Random search is an optimization method that attempts to find the optimum by testing the objective function's value on a series of combinations of random values of the adjustable parameters. The random values are generated complying with any boundaries selected by the user, furthermore, any combinations of parameter values that do not fulfill constraints on the variables are excluded. This means that the method is capable of handling bounds on the adjustable parameters and fulfilling constraints. For infinite number of iterations this method is guaranteed to find the global optimum of the objective function. In general one is interested in processing a very large number of iterations.

Simulated annealing is an optimization algorithm first proposed by Kirkpatrick et al. [Kirkpatrick83] and was inspired by statistical mechanics and the way in which perfect crystals are formed. Perfect crystals are formed by first melting the substance of interest, and then cooling it very slowly. At large temperatures the particles vibrate with wide amplitude and this allows a search for global optimum.As the temperature decreases so do the vibrations until the system settles to the global optimum (the perfect crystal). The simulated annealing optimization algorithm uses a similar concept: the objective function is considered a measure of the energy of the system and this is maintained constant for a certain number of iterations (a temperature cycle). In each iteration, the parameters are changed to a nearby location in parameter space and the new objective function value calculated; if it decreased, then the new state is accepted, if it increased then the new state is accepted with a probability that follows a Boltzmann distribution (higher temperature means higher probability of accepting the new state). After a fixed number of iterations, the stopping criterion is checked; if it is not time to stop, then the system's temperature is reduced and the algorithm continues.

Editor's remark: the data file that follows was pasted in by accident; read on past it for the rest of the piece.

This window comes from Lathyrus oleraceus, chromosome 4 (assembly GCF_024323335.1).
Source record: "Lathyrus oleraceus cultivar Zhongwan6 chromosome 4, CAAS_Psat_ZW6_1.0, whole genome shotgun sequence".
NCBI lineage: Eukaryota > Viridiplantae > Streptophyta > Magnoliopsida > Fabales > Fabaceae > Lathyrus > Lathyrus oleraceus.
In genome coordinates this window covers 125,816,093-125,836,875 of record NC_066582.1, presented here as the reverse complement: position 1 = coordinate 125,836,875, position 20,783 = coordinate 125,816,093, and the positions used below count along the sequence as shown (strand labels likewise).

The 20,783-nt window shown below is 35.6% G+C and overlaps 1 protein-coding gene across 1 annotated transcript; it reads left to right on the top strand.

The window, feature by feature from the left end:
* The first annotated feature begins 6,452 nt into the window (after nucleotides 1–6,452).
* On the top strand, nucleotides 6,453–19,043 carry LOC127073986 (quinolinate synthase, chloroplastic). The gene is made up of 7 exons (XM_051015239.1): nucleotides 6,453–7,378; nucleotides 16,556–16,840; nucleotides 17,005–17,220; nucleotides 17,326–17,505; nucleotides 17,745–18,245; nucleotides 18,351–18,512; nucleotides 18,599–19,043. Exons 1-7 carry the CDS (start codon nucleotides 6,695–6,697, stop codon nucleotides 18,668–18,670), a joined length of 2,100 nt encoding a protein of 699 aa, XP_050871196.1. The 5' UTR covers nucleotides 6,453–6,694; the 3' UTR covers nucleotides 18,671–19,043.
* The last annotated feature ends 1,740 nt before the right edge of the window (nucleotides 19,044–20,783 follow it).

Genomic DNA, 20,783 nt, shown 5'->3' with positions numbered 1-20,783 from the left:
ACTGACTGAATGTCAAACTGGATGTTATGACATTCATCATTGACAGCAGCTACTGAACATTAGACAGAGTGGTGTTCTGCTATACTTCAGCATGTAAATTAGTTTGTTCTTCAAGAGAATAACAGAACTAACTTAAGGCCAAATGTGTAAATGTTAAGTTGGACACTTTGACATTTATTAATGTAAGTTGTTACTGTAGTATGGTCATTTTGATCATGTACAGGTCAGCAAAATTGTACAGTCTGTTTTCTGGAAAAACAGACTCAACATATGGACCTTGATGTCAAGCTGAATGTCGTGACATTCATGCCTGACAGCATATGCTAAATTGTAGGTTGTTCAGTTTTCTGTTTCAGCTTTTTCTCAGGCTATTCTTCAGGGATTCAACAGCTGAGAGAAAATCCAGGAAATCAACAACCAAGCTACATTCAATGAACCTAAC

Steepest descent is an optimization method that follows the direction of steepest descent on the hyper-surface of the objective function to find a local minimum. The direction of steepest descent is defined by the negative of the gradient of the objective function.

Praxis is a direct search method (for a review see [Swann72]) that searches for the minimum of a nonlinear function without requiring(or attempting to calculate) derivatives of that function. Praxis was developed by Brent after the method proposed by Powell. The inspiration for Praxis was the well-known method of minimising each adjustable parameter (direction) at a time - the principal axes method.In Praxis directions are chosen that do not coincide with the principal axes, in fact if the objective function is quadratic then these will be conjugate directions, assuring a fast convergence rate.

The Truncated Newton method is a sophisticated variant of the Newton optimization method. The Newton optimization method searches for theminimum of a nonlinear function by following descent directions determined from the function's first and second partial derivatives. TheTruncated Newton method does an incomplete (truncated) solution of a system of linear equations to calculate the Newton direction. This meansthat the actual direction chosen for the descent is between the steepest descent direction and the true Newton direction.